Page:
Dictionaries
Syntax and Symbol Dictionaries
The MathJSON format is independent of any
source or target language (LaTeX, MathASCII, etc…) or of any specific
interpretation of the symbols used in a MathJSON expression ("Pi"
, "Sin"
,
etc…).
A syntax dictionary defines how a MathJSON expression can be expressed into a specific target language (serialization) or constructed from a source language (parsing).
It includes definitions such as:
 "The
Power
function is represented as "x^{n}
""  "The
Divide
function is represented as "\frac{x}{y}
"".
A symbol dictionary defines the vocabulary used by a MathJSON expression. This dictionary is independent of the syntax used to parse/serialize from another language but it defines the meaning of the symbols used in a MathJSON expression.
An entry in a symbol dictionary includes information necessary to correctly interpret it.
For example:
 "
Pi
is a transcendental number whose value is approximately 3.14159265…"  "The
Add
function is associative, commutative, pure, idempotent and can be applied to arbitrary number of Real or Complex numbers".
Domains
A domain is similar to a type in a traditional programming language.
The domain of a symbol provides some contextual information about this symbol, for example: "x is a positive integer".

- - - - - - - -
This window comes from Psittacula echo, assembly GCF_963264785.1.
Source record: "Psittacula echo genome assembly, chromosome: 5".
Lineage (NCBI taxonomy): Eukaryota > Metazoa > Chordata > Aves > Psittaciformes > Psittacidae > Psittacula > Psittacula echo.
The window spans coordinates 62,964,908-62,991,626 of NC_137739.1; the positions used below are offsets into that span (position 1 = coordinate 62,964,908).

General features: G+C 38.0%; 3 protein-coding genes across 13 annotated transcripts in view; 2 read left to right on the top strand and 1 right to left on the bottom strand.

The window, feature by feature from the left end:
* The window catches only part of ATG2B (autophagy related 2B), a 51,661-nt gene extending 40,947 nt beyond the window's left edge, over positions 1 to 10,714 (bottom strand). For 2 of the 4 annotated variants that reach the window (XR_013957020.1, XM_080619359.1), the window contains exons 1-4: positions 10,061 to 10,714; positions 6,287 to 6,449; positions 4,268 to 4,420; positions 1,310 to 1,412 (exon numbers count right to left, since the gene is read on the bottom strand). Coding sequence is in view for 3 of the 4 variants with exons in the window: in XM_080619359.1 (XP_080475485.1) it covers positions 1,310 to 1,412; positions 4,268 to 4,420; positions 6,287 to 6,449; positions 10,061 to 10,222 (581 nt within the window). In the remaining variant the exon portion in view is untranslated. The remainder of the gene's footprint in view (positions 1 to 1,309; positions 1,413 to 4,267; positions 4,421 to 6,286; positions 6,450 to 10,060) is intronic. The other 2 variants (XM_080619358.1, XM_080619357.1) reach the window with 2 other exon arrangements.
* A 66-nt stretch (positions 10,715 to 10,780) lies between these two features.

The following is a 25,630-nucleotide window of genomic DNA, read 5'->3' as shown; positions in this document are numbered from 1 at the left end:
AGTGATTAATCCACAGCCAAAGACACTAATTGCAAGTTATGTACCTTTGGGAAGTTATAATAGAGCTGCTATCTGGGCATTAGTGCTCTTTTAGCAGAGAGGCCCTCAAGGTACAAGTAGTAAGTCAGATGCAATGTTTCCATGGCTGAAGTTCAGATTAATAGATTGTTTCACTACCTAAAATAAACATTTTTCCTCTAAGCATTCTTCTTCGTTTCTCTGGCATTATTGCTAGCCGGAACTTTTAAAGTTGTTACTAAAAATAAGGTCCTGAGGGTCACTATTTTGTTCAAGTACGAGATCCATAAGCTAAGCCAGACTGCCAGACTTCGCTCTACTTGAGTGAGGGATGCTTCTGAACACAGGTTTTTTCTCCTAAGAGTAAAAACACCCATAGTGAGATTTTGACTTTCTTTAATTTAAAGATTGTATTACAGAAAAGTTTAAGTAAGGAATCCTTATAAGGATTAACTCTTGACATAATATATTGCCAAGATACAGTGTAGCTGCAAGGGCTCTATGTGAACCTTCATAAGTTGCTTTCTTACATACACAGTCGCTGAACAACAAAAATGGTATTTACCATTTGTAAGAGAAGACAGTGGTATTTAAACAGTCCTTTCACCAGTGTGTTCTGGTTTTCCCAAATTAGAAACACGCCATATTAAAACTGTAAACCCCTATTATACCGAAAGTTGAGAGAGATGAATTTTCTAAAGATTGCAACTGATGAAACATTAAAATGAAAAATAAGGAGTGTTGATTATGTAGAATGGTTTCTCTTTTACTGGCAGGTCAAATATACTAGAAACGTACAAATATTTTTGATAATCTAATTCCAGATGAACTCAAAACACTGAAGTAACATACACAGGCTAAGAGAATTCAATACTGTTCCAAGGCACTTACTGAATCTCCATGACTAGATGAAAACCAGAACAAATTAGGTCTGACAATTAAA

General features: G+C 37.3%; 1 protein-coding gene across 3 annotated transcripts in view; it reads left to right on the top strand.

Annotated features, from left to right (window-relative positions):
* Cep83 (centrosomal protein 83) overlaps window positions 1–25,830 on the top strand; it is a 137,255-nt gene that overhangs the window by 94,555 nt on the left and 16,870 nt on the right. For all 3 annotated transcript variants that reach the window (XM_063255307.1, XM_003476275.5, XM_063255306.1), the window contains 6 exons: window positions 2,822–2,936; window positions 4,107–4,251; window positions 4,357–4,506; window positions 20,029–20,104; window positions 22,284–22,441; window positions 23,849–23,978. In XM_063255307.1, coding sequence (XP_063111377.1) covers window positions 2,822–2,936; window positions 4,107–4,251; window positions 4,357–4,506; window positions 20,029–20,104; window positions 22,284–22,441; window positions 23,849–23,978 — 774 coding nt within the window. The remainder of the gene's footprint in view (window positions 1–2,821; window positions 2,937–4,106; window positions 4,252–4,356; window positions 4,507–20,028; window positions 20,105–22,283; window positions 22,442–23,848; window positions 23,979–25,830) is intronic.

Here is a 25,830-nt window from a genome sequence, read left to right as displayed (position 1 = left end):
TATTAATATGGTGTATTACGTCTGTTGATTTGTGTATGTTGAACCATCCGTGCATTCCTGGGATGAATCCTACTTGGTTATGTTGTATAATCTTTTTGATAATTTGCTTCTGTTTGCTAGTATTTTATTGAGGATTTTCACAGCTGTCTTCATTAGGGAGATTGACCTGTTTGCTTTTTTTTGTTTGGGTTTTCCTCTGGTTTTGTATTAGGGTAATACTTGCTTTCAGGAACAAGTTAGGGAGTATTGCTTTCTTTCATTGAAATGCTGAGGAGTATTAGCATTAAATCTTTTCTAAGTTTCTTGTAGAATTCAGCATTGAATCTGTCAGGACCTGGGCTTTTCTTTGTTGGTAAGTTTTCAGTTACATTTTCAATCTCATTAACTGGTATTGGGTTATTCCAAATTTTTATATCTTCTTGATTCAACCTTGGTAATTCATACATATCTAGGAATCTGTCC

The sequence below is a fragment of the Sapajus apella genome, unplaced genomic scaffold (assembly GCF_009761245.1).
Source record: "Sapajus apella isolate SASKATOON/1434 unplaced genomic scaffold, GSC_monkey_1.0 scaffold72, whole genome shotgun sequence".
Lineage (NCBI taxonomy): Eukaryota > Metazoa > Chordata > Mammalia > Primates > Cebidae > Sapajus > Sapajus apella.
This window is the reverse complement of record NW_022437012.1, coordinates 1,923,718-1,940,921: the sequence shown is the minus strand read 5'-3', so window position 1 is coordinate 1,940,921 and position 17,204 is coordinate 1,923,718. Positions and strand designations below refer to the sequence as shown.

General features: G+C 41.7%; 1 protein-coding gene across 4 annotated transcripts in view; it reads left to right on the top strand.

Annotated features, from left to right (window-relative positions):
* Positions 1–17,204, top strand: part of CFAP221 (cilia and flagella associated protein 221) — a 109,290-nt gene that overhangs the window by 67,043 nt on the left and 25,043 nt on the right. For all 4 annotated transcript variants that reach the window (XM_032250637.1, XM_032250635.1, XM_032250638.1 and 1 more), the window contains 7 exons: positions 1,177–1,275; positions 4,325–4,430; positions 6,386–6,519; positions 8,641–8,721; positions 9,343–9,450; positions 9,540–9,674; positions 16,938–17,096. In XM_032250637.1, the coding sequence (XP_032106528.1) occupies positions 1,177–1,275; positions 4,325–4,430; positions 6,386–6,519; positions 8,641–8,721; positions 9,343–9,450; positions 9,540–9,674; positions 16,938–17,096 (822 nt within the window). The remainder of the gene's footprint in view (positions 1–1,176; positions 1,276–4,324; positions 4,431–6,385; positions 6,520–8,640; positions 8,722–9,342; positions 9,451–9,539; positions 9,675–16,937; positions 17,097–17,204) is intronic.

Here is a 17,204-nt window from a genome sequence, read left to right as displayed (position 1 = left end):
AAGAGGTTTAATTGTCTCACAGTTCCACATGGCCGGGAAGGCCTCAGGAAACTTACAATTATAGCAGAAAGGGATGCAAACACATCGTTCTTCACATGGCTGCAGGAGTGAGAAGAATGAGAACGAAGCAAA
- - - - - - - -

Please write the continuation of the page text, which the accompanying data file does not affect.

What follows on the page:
The codomain of a function indicates the set of values that a function maps to, or the domain of the "result" of the function.
Each entry in the symbol dictionary indicate the domain of the symbol, and for functions its codomain.
Functions
A MathJSON function such as Add
, Sin
or Equal
can be used for a variety
of purposes. It can be helpful to classify them in some broad categories:
Category  

The result of evaluating an inert function is the function and its arguments. This is more useful than it sounds: it can be used to ‘tag’ an input an indicate how it should be interpreted. Examples: Hold Evaluate Complex LatexString 

A function that takes a variety of inputs and return a new kind of object. Examples: Symbol String Interval Range 

A function whose arguments and return value are all numeric. Examples: Add Sin Exp Sqrt 

A predicate function returns a boolean. It can evaluate if a proposition is true or false. Examples: Equal IsPrime 

A predicate whose arguments are also booleans. Examples: And Not Or 
Customizing the Dictionaries
To define a custom syntax, provide custom syntax and custom symbol
dictionaries when creating a ComputeEngine
instance.
If no custom dictionaries are provided, the default ones are used. They are organized by topic as follow:
Dictionary  

Arithmetic  Add Multiply … 
Calculus  Derive Integrate … 
Collections  Sequence List Dictionary Set … 
Core  Missing Nothing None All Identity InverseFunction LatexTokens … 
Logic  And Or Not … 
Sets  Union Intersection … 
Special Functions  Erf Gamma Factorial … 
Trigonometry  Cos Sin Tan …